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Bohr Atom
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Clebsch-Gordan Coefficients .
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Commutators
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Dyson Series
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Electron Orbital Angular Momentum and Spin
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Entangled States
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Heisenberg Uncertainty Principle
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Ladder Operators .
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Multi Electron Wavefunctions
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Pauli Exclusion Principle
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Pauli Spin Matrices
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Photoelectric Effect
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Position and Momentum States
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Probability Current
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Schrodinger Equation for Hydrogen Atom
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Schrodinger Wave Equation
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Schrodinger Wave Equation (continued)
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Spin 1/2 Eigenvectors
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The Differential Operator
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The Essential Mathematics of Quantum Mechanics
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The Observer Effect
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The Quantum Harmonic Oscillator .
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The Schrodinger, Heisenberg and Dirac Pictures
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The WKB Approximation
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Time Dependent Perturbation Theory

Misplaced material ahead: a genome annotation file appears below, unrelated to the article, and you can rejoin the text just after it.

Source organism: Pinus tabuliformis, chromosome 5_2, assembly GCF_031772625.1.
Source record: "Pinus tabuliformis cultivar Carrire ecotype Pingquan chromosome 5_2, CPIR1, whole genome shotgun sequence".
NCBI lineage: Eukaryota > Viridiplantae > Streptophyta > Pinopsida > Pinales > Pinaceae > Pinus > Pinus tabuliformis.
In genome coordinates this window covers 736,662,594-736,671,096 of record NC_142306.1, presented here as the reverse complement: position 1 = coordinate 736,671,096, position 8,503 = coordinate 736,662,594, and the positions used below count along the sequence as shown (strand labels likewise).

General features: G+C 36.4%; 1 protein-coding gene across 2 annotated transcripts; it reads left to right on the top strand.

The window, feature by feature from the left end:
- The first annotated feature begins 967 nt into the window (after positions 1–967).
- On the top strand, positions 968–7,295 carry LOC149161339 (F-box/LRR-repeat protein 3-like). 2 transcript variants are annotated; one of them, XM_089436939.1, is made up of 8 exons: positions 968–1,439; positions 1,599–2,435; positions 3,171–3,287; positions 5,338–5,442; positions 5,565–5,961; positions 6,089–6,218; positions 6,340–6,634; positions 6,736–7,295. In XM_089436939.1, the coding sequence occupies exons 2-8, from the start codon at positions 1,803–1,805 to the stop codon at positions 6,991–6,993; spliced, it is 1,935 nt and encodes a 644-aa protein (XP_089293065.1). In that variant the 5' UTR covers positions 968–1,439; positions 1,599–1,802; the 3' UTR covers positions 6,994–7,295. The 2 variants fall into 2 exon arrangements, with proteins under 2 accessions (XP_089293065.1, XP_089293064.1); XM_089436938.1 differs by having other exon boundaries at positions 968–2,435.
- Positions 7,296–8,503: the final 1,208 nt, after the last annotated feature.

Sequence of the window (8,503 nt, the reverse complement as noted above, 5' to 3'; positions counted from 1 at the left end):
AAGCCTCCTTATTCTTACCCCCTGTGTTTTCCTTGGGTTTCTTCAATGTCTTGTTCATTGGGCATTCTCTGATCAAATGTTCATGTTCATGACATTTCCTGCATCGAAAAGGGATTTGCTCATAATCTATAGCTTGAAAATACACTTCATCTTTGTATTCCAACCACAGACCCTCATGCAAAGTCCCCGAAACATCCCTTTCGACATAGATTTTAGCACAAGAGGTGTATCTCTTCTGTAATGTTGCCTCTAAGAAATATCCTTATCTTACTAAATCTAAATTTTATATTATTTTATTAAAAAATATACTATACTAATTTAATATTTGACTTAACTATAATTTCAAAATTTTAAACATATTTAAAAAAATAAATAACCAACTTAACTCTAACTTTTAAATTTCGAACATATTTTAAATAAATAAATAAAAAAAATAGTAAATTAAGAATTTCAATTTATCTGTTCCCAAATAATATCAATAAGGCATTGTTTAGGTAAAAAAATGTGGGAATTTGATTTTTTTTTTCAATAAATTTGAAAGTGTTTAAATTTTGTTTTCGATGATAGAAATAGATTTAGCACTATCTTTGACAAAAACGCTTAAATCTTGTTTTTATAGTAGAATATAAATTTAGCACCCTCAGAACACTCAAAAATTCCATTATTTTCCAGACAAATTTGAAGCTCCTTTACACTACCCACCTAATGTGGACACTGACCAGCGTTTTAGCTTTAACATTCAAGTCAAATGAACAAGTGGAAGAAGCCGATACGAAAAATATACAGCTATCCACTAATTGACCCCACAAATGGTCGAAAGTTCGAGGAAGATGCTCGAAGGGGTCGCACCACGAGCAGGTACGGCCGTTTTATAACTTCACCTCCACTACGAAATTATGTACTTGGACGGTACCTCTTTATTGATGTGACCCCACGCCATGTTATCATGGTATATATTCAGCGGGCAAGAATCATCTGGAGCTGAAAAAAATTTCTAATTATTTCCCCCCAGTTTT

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Time Evolution and Symmetry Operations
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Time Independent Perturbation Theory
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Wavepackets

Semiconductor Reliability

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The Weibull Distribution

Solid State Electronics

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Band Theory of Solids .
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Fermi-Dirac Statistics .
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Intrinsic and Extrinsic Semiconductors
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The MOSFET
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The P-N Junction

Special Relativity

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4-vectors .
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Electromagnetic 4 - Potential
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Energy and Momentum, E = mc2
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Lorentz Invariance
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Lorentz Transform
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Lorentz Transformation of the EM Field
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Newton versus Einstein
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Spinors - Part 1 .
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Spinors - Part 2 .
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The Lorentz Group
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Velocity Addition